(A), (B) SDS PAGE and western blot analysis with the indicated antibodies of immunoprecipitated Mup1-GFP from WT cells or art2∆ cells starved for the indicated times after 24 hr of exponential growth. Equal amounts of immunoprecipitated Mup1-GFP were loaded to compare the extent of ubiquitination. (C) Scheme depicting the domain arrangement of Rsp5 and Art2, indicating the localization of the WW domains and PY motifs required for starvation-induced endocytosis of Mup1. (D) Live-cell fluorescence microscopy analysis of rsp5∆ cells expressing pRS416-MUP1-GFP and pRS415-HTF-RSP5-WT (wild type) or pRS415-HTF-RSP5-WW3*. Cells were treated with 20 µg/ml L-methionine (+ Met) for 1.5 hr or starved (- N) for 6 hr after 24 hr exponential growth. (E) Live-cell fluorescence microscopy analysis of art2∆ cells expressing MUP1-GFP and pRS416-ART2 (WT) or pRS416-ART2 P748A,P749A,Y750A. Cells were starved (- N) for 6 hr after 24 hr exponential growth. (F) Scheme of Mup1 topology with the N- and C-terminal ubiquitination sites targeted during substrate excess by Art1-Rsp5 and during starvation by Art2-Rsp5. Ubiquitinated lysines (K) shown in green with numbers corresponding to amino acid positions in the Mup1 sequence. (G) WT cells expressing MUP1-GFP WT or the indicated MUP1-GFP mutants starved for the indicated times after 24 hr of exponential growth analyzed as in B). (H) Live-cell fluorescence microscopy analysis of cells expressing MUP1-GFP (wild type (WT)), MUP1 K27,28R-GFP, MUP1 K567,572R-GFP or MUP1 K27,28,567,572R-GFP as in D). Scale bars = 5 µm. See also Figure 5—figure supplement 1.

α−Arrestins use PY motifs to bind to at least one of the three WW domains of Rsp5 (Lin et al., 2008). Starvation-induced endocytosis of Mup1 (but not methionine-induced endocytosis) was particularly dependent on the WW3 domain of Rsp5 (Figure 5C,D, Figure 5—figure supplement 1A). Art2 has four putative PY motifs (Figure 5C). Mutations in the PY motif that resides within the predicted arrestin fold of Art2 (P748,P749,Y750) reduced starvation-induced endocytosis of Mup1-GFP (Figure 5E). The Art2P748A,P749A,Y750A mutant was expressed at similar levels than the WT protein (Figure 5—figure supplement 1B). We suggest that interaction between WW3 in Rsp5 and the PY motif (748-750) of Art2 was required for the efficient starvation-induced endocytosis of Mup1.

To identify lysine residues in Mup1 that were ubiquitinated in response to starvation, Mup1-GFP was immunoprecipitated before and 3 hr after starvation, digested and subjected to liquid chromatography-mass-spectrometry (LC-MS) (Figure 5—figure supplement 1C). Two N-terminal lysine residues (K16 and K27) and two C-terminal lysine residues (K567 and K572) in Mup1 were found to be ubiquitinated (Figure 5F. Figure 5—figure supplement 1C), consistent with available high-throughput proteomic datasets (Swaney et al., 2013; Iesmantavicius et al., 2014). Earlier reports showed that two N-terminal lysine residues (K27, K28) in Mup1 were ubiquitinated by Art1-Rsp5 and required for methionine-induced endocytosis (Guiney et al., 2016; Busto et al., 2018; Ghaddar et al., 2014; Figure 5F). The role of ubiquitination at C-terminal lysine residues was not clear.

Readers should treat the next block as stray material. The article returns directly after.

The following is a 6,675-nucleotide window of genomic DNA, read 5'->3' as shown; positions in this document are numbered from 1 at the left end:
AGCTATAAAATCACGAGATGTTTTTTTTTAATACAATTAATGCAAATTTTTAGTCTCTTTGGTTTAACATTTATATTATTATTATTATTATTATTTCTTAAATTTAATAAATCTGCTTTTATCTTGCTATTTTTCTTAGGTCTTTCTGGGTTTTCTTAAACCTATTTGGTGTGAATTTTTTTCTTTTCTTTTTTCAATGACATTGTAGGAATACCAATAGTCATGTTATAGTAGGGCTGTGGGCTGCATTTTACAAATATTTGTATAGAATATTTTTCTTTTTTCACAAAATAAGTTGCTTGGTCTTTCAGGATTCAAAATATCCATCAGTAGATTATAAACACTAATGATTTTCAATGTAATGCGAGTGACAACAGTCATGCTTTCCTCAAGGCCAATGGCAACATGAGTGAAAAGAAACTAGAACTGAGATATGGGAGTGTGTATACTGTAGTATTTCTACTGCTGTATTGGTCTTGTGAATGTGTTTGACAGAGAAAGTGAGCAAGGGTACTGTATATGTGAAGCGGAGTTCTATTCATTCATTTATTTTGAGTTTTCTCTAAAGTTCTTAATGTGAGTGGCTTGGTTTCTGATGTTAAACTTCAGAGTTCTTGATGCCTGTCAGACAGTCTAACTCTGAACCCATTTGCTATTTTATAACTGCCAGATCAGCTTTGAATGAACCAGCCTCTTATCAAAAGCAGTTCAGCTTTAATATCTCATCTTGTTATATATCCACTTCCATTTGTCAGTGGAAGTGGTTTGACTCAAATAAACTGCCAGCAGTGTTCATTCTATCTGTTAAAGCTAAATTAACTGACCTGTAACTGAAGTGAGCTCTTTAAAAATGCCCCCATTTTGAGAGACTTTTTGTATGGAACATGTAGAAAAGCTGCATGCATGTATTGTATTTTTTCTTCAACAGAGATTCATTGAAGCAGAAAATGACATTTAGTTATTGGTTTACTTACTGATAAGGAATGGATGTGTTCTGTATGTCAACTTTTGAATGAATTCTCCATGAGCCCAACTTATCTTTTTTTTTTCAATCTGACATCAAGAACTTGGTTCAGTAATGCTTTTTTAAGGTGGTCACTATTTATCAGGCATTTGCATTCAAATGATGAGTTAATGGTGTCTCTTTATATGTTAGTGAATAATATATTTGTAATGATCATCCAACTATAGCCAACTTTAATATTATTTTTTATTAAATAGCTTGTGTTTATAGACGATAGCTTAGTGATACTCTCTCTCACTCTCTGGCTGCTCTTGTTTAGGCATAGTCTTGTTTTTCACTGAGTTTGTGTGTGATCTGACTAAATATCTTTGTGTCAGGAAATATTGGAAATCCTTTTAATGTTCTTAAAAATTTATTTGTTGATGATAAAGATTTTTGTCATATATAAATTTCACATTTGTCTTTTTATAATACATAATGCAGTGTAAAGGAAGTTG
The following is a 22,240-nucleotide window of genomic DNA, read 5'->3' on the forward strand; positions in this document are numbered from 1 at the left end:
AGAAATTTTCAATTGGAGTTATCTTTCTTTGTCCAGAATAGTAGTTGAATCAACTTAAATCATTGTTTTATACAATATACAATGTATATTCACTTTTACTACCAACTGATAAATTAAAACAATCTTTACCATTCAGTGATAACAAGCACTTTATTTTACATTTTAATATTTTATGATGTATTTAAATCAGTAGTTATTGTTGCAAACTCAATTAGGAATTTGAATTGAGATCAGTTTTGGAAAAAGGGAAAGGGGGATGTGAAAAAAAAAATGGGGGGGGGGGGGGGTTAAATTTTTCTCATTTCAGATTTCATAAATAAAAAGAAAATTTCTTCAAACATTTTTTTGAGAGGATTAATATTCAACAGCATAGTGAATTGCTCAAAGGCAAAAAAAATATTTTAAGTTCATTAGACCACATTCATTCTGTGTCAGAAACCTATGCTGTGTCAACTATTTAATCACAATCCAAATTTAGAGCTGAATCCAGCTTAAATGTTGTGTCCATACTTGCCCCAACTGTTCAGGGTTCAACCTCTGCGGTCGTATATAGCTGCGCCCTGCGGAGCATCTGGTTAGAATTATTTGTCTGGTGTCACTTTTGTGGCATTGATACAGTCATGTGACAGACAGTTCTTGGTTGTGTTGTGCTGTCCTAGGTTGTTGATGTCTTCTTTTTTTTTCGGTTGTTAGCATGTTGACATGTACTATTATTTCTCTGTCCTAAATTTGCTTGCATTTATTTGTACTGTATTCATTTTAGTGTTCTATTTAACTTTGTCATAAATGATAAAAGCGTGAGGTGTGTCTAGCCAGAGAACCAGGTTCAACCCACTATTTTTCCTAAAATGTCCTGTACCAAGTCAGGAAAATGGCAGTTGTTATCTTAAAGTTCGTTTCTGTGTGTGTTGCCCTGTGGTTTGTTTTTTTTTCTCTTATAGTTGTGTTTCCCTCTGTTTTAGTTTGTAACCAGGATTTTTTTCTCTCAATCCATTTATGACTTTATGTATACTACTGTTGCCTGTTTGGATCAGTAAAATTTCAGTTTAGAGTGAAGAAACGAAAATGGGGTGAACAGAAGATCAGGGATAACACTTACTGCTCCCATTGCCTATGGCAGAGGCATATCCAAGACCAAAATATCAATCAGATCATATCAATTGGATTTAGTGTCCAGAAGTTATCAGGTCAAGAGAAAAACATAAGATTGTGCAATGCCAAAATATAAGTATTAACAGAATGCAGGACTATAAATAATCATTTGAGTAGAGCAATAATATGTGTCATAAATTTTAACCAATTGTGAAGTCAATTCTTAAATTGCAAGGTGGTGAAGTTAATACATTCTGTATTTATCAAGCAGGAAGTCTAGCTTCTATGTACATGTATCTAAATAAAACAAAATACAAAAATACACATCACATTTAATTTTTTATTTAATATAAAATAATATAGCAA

To determine how these N- and C-terminal lysine residues contributed to Mup1 ubiquitination under different growth conditions, we mutated the N-terminal (K27, K28) or C-terminal (K567, K572) lysine residues to arginine and additionally generated a quadruple mutant (K27,28,567,572R). Equal amounts of immunoprecipitated Mup1-GFP, Mup1K27,28R-GFP, Mup1K567,572R-GFP and Mup1K27,28,567,572R-GFP from exponentially growing cells or after starvation or methionine treatment were subjected to SDS-PAGE and WB analysis to compare their ubiquitination (Figure 5G, Figure 5—figure supplement 1D). Preventing the ubiquitination of the C-terminal lysine residues (K567,572R) abrogated starvation-induced ubiquitination of Mup1 (Figure 5G, lanes 7–9), whereas Mup1K27,28R-GFP was still ubiquitinated after starvation (Figure 5G, lanes 4–6). Upon methionine treatment, Mup1K567,572R-GFP ubiquitination was comparable to WT Mup1 (Figure 5—figure supplement 1D, lanes 1–4), while the ubiquitination of Mup1K27,28R was impaired as reported previously (Figure 5—figure supplement 1D, lanes 5,6) (Guiney et al., 2016; Busto et al., 2018; Ghaddar et al., 2014). The quadruple mutant Mup1K27,28,567,572R-GFP always appeared to be devoid of ubiquitination (Figure 5G, lanes 11,12; Figure 5—figure supplement 1D, lanes 7,8), suggesting that the two N-terminal and the two C-terminal lysine residues are the major sites for ubiquitination. Consistently, the quadruple lysine mutation rendered Mup1K27,28,567,572R-GFP refractory to methionine- and starvation-induced endocytosis (Figure 5H). Mutations in the N-terminal lysine residues (K27,28R) blocked methionine-induced endocytosis, but not starvation-induced endocytosis. In contrast, starvation-induced endocytosis of Mup1K567,572R-GFP was specifically blocked, but not its methionine-induced endocytosis (Figure 5H).